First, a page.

China a 'big story' for Australia's growth

The Australian government will factor into its expectation for growth China's sudden about-turn from strict COVID restrictions.

Treasurer Jim Chalmers said China remained a "big part of the story" when it comes to forecasting economic growth.

He said Treasury would factor in China's expected post-pandemic recovery and broader global conditions when it updated its forecasts ahead of the May budget.

"Most of the commentary from the IMF and the World Bank, if anything, has gotten more pessimistic rather than more optimistic, and so that will be factored in as well," he told reporters in Canberra on Monday.

Economists expect the massive COVID wave in China to cause short-term disruptions to supply chains but that the country will likely be in a position to rebound sharply once the wave passes, which will flow through to Australia in stronger demand for exports and stimulus from Chinese travellers.

Treasury's up-to-date predictions see a 3.25 per cent lift in economic growth this financial year before falling sharply to 1.5 per cent in 2023/24.

There are also signs of easing inflationary pressures, including in the construction industry.

Quarterly growth has been slowing as measured by CoreLogic's Cordell construction cost index, dipping to 1.9 per cent in the December quarter from 4.7 per cent in the three months to September.

Labour shortages and volatile material and energy prices fuelled a massive 12-month spike in construction costs but upwards pressure on these key inputs is anticipated to cool.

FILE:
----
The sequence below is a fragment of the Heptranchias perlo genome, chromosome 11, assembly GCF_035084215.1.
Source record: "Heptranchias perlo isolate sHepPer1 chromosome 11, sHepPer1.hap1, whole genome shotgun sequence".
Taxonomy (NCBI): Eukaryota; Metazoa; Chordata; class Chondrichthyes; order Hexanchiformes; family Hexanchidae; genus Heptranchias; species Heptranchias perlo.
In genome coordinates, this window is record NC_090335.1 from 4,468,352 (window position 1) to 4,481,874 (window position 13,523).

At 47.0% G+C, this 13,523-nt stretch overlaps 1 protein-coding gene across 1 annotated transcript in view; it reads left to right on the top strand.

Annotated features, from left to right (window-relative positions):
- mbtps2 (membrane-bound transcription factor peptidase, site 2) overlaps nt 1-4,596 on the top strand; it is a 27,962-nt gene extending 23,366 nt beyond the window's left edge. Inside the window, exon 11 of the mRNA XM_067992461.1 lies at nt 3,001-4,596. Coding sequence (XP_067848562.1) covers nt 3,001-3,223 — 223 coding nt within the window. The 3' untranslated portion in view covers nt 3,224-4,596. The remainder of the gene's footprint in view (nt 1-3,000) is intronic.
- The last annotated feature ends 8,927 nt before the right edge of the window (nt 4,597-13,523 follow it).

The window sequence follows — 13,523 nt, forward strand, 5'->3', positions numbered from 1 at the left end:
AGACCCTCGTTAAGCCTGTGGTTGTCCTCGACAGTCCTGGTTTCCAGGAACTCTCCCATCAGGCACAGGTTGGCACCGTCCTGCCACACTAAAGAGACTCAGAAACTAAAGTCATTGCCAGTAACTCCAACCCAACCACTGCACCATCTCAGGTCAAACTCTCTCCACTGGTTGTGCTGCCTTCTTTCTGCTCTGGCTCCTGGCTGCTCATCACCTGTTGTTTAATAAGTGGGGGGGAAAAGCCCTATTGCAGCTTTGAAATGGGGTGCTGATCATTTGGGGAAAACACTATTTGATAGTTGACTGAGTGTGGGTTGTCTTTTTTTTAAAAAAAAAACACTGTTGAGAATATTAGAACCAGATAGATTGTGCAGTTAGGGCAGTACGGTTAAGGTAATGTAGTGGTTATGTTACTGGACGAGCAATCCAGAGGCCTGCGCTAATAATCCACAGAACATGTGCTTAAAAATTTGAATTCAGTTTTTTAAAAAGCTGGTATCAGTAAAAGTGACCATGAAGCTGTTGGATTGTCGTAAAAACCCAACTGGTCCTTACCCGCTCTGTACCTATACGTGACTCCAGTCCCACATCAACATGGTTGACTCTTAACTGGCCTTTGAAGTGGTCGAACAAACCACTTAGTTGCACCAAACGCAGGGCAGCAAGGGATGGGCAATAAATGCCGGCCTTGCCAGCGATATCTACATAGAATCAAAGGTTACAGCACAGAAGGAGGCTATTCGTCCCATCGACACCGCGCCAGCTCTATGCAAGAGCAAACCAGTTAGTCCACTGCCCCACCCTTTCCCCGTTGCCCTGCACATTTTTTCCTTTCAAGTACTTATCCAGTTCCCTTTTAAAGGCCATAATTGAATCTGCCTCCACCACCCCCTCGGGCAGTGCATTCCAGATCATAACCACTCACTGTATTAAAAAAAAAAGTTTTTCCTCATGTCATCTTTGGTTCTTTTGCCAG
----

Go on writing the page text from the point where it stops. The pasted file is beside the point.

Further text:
CoreLogic research director Tim Lawless said rising interest rates were already cooling demand for housing, with approvals for new building projects down 41 per cent compared to March 2021.

"A reduction in growth associated with the cost of building a new home should gradually flow through to less inflationary pressures from the housing sector through the year," he said.

He also said the normalisation of migration patterns should ease labour shortages.

Despite the expected return of migrants, most employers are still worried about finding staff in 2023.

An Australian Industry Group survey of chief executive officers found 90 per cent of CEOs expected to experience staff shortages in 2023

"These are most keenly felt in higher-skilled occupations, but are evident across all skill levels, industries and geographic locations," Ai Group chief executive Innes Willox said.

New Treasury analysis of Australian Bureau of Statistics data revealed the strength of Australia's jobs market, with 234,000 more people finding jobs between May and November 2022.

Construction, retail, and accommodation and food services led Australia's surge in employment.